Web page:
Last Updated on October 5, 2016 by Steven Meurrens
Justice Diner in Canada (Public Safety and Emergency Preparedness) v. Rooney discussed the issue of the lack of legislation dealing with stateless people in Canada. The relevant portions of his decision provide interesting commentary, and reads (citations removed for ease of reading):
Imposing an obligation to prove a negative in these circumstances may give rise to a Catch-22 situation for the stateless, nameless, mentally ill, and other vulnerable individuals who may not be able to establish identity. While I do not contest the Member’s finding that the Respondent may not be de jure stateless as understood by international instruments, the issue of statelessness and persons unable to establish nationality merits comment.
In a 2010 paper on de facto statelessness, Senior Legal Adviser to the United Nations High Commissioner for Refugees Hugh Massey explains that the inability to prove nationality may be linked to a number of causes, including the fact that “[s]ome people may have never been registered in the civil registration system of the country of their nationality.” Mr. Massey further notes the difficulty to establish nationality in the case of unaccompanied children, especially if the “child is so young as to be unable to provide any information at all about his or her origins, e.g. if the child is a foundling”.
And in a 2012 discussion paper written for UNHCR, referenced at pages 543-544 of the Respondent’s Record, author Andrew Brouwer highlights the consequent difficulties created by the dilemma:
In Canada, as elsewhere, stateless persons who do not have authorization to stay in the country live in a condition of legal limbo. Some stateless persons are refugees and, once recognized as such, enjoy the full set of rights which attach to refugee status. However, non-refugee stateless persons are in an extremely precarious situation. These are persons who are not recognized as nationals by any country but also do not have a well-founded fear of persecution in any country […] Whether they were stateless before arrival or lost their nationality while in Canada […], it is this group of individuals, albeit small, who face the greatest problems in Canada and elsewhere. They are vulnerable and marginalized. [emphasis added]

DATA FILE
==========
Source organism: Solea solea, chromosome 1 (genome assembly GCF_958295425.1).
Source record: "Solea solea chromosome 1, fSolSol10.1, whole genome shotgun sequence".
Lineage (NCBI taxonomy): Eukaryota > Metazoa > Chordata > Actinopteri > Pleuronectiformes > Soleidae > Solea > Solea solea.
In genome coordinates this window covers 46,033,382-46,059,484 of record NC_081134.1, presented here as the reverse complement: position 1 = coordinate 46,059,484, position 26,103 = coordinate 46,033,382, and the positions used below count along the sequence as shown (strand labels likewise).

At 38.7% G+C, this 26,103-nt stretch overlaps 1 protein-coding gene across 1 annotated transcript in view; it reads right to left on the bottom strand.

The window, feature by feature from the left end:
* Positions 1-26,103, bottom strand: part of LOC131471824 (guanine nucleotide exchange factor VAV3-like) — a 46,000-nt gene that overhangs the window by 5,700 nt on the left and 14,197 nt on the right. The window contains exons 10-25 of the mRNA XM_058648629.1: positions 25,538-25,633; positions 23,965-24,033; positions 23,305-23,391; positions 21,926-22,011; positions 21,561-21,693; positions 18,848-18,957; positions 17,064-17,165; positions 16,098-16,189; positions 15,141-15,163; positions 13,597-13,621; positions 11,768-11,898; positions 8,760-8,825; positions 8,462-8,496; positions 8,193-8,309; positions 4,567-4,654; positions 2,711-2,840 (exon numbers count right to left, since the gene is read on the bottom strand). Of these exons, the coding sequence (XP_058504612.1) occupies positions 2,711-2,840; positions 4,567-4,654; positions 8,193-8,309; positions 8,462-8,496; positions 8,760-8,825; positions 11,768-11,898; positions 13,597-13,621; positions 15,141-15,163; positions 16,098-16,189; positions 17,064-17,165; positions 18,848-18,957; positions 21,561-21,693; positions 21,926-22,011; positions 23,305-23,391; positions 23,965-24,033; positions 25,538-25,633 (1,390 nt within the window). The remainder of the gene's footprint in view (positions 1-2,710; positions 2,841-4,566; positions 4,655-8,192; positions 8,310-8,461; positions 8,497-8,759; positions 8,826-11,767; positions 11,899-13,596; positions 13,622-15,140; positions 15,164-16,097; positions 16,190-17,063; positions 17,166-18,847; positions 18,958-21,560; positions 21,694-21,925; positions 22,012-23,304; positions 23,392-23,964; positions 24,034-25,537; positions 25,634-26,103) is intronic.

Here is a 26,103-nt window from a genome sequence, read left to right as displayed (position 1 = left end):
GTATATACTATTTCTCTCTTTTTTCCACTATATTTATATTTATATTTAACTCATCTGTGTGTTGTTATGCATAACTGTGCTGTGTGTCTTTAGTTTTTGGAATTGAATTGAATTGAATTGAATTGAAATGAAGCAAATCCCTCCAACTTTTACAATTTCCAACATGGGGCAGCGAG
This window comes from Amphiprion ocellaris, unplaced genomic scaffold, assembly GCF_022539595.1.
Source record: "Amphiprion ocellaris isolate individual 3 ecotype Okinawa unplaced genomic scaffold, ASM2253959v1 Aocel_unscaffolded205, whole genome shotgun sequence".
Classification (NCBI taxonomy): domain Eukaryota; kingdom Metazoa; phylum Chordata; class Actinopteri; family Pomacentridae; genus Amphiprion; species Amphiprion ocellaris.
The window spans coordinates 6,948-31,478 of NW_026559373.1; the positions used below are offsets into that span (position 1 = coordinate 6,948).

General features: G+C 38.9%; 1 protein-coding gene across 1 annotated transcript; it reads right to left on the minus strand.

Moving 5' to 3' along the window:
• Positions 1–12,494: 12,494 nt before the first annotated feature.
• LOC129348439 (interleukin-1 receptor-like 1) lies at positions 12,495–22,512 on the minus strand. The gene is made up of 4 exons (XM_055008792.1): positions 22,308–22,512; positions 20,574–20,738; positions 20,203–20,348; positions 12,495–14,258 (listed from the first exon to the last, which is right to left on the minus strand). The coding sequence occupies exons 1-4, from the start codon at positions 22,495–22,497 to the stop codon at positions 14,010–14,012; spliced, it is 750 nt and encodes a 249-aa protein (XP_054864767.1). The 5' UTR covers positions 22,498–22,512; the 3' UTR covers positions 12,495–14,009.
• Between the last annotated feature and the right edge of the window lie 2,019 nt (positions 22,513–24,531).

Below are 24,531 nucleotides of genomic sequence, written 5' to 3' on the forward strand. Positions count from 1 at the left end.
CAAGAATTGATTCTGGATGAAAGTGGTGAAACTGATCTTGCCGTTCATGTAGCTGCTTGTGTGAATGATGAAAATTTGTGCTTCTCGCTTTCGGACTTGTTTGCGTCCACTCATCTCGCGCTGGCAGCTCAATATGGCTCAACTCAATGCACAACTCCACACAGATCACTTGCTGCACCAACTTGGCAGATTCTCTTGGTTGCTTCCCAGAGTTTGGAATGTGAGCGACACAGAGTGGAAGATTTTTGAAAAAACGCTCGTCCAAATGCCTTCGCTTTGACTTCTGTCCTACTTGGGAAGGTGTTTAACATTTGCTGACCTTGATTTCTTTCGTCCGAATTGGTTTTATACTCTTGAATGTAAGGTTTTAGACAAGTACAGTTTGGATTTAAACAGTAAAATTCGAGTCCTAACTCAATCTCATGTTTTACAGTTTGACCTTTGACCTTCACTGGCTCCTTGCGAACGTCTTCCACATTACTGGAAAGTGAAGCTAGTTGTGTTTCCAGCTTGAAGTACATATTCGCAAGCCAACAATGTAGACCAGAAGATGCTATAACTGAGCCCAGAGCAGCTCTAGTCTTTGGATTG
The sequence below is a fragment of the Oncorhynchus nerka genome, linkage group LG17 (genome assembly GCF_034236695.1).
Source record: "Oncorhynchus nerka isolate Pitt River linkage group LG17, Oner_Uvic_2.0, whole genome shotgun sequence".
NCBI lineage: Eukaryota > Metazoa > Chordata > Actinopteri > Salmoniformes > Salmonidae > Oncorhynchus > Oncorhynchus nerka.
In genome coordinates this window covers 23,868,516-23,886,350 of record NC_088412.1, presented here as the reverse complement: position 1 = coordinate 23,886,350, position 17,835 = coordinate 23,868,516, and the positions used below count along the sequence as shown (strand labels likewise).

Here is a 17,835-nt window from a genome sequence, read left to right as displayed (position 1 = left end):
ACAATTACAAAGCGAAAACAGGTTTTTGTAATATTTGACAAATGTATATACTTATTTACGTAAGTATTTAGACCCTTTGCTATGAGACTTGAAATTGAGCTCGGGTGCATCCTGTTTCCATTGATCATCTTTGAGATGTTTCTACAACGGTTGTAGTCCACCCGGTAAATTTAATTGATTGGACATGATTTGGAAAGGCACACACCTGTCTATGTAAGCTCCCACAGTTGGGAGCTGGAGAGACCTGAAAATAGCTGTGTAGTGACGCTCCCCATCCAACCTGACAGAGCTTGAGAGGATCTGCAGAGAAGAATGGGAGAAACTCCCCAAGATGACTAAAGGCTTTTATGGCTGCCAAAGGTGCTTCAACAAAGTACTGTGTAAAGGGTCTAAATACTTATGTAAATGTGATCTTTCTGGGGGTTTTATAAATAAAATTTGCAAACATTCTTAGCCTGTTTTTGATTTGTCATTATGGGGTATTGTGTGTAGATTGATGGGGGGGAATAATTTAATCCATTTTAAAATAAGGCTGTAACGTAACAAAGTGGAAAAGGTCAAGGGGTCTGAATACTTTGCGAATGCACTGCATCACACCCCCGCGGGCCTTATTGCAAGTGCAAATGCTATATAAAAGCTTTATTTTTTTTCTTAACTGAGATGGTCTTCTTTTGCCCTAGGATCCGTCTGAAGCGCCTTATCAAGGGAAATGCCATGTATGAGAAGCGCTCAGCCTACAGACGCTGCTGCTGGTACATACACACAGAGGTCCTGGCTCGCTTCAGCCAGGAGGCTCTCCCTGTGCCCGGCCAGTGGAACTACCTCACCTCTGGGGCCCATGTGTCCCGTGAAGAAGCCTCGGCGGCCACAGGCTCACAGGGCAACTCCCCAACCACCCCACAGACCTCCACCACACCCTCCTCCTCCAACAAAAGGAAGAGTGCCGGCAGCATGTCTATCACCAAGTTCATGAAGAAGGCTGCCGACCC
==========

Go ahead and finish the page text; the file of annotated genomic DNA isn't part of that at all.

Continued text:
Mr. Brouwer goes on to explain at page 14 of his paper the impact of being caught in this “legal limbo” on persons unable to establish nationality, which, as the Respondent’s case demonstrates, is so intimately linked to identity:
[…] non-refugee stateless persons in Canada who cannot acquire a legal status are subject to removal from the country, and may be detained pending removal. However, because removal is often impossible what should be short-term detention in preparation for removal may become long-term or even indefinite, as Canadian officials try to convince another country to accept a non-national. The issue of lengthy detention, particularly for administrative reasons is a key concern for UNHCR, which could be avoided if alternative protection mechanisms for this group were to be put in place.
Under subsection 2(1) of IRPA, a “foreign national means a person who is not a Canadian citizen or a permanent resident, and includes a stateless person.” This is the only mention of the word “stateless” in the Act; the Regulations also offer few provisions addressing the notion, without any definition of statelessness. There is an equal dearth of guidance in the jurisprudence regarding stateless persons or persons such as the Respondent, who are unable to establish nationality or are of undetermined nationality, whether found to be stateless in fact (de facto) or in law (de jure).
As currently constructed, Canada’s immigration framework provides minimal, if any, legal guidance for those who are in Canada, but do not know who they are or where they come from. This legislative void can result in what has happened in the Respondent’s case, namely a reality where someone unable to prove legal status is told that he does not belong in Canada, but is also unwanted abroad, and as a result remains in detention for a prolonged period. Neither the Act nor Regulations assist in a situation akin to the Respondent’s, who finds himself betwixt and between Canadian and foreign nationality, caught by the factual and legal complexities of his situation.